DetailPage-MSS-KB

Microsoft small business knowledge base

Article ID: 307024 - Last Review: December 11, 2006 - Revision: 3.9

This article was previously published under Q307024

On This Page

SUMMARY

This step-by-step article shows you how to add your own entries to the operating system's event log by using the Microsoft .NET Framework.

Requirements

The following list describes the recommended hardware, software, network infrastructure, and service packs that you will need:
  • Microsoft Windows 2000 Professional, Windows 2000 Server, Windows 2000 Advanced Server, or Windows NT 4.0 Server
  • Microsoft Visual Studio C#

Write to an event log

Event logging provides a standard, centralized way for your applications to record important software and hardware events. Windows supplies a standard user interface for viewing the logs, the Event Viewer. By using the common language's run-time EventLog component, you can connect to existing event logs easily, on both local and remote computers, and write entries to these logs. You can also read entries from existing logs and create your own custom event logs. In its simplest form, writing to an event log involves only a few steps to create a sample application. To do this, follow these steps:
  1. Open Visual Studio C#.
  2. Create a new Console application in Visual C#. The Console application creates a public class and an empty Main method for you.
  3. Verify that the project references at least the System.dll file.
  4. Use the using directive on the System and System.Diagnostics namespaces so that you do not have to qualify declarations from these namespaces later in your code. You must use these statements before any other declarations.
    using System;
    using System.Diagnostics;
    					
  5. To write to an event log, you must have several pieces of information: Your message, the name of the log you to which you want to write (which will be created if it does not already exist), and a string that represents the source of the event. You can register a particular source with only a single event log; if you want to write messages to more than one log, you must define multiple sources.
    string sSource;
    string sLog;
    string sEvent;
    
    sSource = "dotNET Sample App";
    sLog = "Application";
    sEvent = "Sample Event";
    					
  6. Use two static methods of the EventLog class to check whether your source exists, and then, if the source does not exist, to create this source that is associated with a particular event log. If the log name that you specify does not exist, the name is created automatically when you write your first entry to the log. By default, if you do not supply a log name to the CreateEventSource method, the log file is named "Application Log."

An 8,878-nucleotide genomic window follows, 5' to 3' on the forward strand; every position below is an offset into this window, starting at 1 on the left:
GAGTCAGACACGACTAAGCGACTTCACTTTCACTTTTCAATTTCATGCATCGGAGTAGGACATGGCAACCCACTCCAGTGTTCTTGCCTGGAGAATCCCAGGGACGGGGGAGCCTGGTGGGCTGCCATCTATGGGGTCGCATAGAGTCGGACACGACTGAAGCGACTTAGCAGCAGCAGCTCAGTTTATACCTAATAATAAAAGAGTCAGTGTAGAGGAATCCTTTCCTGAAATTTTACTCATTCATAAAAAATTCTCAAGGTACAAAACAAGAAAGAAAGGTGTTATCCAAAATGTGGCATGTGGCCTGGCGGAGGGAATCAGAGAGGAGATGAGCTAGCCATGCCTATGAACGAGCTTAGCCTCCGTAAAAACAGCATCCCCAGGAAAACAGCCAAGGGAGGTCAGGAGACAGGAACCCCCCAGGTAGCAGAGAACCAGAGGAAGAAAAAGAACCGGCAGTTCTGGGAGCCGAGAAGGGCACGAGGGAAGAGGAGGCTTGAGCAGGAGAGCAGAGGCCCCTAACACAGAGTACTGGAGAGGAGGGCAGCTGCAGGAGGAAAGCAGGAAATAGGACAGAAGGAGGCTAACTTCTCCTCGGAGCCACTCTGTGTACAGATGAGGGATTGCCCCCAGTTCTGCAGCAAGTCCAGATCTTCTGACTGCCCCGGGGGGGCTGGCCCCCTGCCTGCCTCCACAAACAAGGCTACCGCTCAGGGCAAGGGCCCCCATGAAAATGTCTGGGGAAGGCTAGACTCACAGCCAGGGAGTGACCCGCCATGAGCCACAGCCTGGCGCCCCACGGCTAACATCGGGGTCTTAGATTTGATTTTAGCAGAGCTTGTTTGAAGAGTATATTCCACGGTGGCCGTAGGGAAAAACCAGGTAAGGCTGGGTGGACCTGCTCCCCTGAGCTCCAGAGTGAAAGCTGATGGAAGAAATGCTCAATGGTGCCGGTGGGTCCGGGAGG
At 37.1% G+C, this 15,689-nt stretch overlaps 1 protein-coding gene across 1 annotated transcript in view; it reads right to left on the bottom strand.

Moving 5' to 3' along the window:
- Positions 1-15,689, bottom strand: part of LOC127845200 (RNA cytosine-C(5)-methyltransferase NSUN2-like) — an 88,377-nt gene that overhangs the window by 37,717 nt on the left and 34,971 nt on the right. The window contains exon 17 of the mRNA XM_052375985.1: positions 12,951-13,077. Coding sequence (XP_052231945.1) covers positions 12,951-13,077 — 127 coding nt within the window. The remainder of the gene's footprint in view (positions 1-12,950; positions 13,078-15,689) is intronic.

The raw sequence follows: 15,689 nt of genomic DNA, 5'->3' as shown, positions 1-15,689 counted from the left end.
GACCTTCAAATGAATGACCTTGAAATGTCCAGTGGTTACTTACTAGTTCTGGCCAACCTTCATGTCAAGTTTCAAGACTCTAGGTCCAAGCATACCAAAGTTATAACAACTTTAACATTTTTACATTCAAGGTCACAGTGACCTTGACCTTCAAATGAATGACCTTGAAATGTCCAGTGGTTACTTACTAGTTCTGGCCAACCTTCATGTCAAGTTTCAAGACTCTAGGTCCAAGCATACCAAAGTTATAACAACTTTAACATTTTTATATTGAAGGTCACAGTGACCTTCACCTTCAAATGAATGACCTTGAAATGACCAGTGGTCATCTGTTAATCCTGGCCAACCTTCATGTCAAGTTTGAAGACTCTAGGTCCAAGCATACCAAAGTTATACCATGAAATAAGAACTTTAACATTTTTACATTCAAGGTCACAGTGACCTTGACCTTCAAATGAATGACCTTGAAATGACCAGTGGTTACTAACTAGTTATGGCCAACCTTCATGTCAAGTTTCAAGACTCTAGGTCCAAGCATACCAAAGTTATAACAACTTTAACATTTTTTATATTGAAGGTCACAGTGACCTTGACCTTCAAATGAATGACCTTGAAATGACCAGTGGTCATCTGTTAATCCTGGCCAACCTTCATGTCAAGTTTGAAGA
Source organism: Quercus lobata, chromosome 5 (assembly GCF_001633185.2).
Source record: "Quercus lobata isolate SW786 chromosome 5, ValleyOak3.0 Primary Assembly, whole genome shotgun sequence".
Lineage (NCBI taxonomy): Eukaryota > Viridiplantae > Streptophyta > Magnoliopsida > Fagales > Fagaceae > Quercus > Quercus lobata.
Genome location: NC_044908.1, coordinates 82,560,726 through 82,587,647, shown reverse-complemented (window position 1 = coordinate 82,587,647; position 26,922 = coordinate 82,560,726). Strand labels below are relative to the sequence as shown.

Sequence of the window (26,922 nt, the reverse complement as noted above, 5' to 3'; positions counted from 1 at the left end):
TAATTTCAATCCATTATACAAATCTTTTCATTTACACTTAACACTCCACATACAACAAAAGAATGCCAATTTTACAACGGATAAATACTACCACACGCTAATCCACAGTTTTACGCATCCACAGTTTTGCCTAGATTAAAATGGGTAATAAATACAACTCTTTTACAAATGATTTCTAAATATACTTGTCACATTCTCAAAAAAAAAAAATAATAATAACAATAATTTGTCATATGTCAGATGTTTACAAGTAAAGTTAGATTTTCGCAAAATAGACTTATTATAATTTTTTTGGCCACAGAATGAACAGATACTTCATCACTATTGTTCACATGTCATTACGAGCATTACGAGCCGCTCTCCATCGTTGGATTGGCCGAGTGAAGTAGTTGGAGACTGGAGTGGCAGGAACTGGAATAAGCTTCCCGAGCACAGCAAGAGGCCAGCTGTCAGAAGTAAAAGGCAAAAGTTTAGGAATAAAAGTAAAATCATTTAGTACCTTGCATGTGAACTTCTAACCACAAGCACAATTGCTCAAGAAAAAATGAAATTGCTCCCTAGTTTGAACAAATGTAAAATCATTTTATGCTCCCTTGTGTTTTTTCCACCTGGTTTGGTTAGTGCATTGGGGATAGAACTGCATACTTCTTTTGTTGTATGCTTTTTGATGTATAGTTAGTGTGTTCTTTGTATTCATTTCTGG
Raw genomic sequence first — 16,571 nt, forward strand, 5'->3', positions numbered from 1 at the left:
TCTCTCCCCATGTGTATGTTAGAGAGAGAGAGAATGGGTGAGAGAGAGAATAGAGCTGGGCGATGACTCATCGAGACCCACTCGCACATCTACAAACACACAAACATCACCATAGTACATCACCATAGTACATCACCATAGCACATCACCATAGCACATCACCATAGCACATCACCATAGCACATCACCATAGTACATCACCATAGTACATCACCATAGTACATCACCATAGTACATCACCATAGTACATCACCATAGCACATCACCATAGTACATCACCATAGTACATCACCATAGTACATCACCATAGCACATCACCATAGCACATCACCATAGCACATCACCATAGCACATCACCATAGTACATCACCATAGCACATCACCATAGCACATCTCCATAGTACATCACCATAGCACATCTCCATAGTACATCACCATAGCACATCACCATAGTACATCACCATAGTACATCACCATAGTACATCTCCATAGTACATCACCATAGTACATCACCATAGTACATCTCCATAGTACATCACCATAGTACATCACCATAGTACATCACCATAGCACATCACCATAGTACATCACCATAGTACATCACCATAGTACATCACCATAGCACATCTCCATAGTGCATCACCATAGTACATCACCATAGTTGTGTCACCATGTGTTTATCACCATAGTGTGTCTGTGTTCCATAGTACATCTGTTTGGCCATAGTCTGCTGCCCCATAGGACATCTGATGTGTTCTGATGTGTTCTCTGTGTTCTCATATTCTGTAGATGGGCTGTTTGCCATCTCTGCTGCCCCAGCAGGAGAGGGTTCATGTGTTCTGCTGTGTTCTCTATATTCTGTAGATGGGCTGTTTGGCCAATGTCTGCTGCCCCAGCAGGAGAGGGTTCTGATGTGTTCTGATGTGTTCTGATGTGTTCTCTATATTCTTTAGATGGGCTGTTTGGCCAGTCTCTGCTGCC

if (!EventLog.SourceExists(sSource))
    	EventLog.CreateEventSource(sSource,sLog);
    					
  7. To write a message to an event log, you can use the EventLog.WriteEntry static method. This method has several different overloaded versions. The following sample code shows the simplest method, which takes a source string and your message, and one of the more complex methods, which supports specifying the event ID and event type:
    EventLog.WriteEntry(sSource,sEvent);
    EventLog.WriteEntry(sSource, sEvent, EventLogEntryType.Warning,  234);
    					
  8. Save your application. Run your application, and then check the Application log in the Event Viewer to see your new events.

Complete code listing

using System;
using System.Diagnostics;

namespace WriteToAnEventLog_csharp
{
	/// Summary description for Class1.
	class Class1
	{
		static void Main(string[] args)
		{
			string sSource;
			string sLog;
			string sEvent;

			sSource = "dotNET Sample App";
			sLog = "Application";
			sEvent = "Sample Event";

			if (!EventLog.SourceExists(sSource))
				EventLog.CreateEventSource(sSource,sLog);

			EventLog.WriteEntry(sSource,sEvent);
			EventLog.WriteEntry(sSource, sEvent,
				EventLogEntryType.Warning, 234);
		}
	}
}
				

APPLIES TO
  • Microsoft Visual C# 2008 Express Edition
  • Microsoft Visual C# 2005
  • Microsoft Visual C# .NET 2002 Standard Edition
  • Microsoft Visual C# .NET 2003 Standard Edition
Keywords: 
kbdebug kbhowtomaster KB307024
Share
Additional support options
Ask The Microsoft Small Business Support Community
Contact Microsoft Small Business Support
Find Microsoft Small Business Support Certified Partner
Find a Microsoft Store For In-Person Small Business Support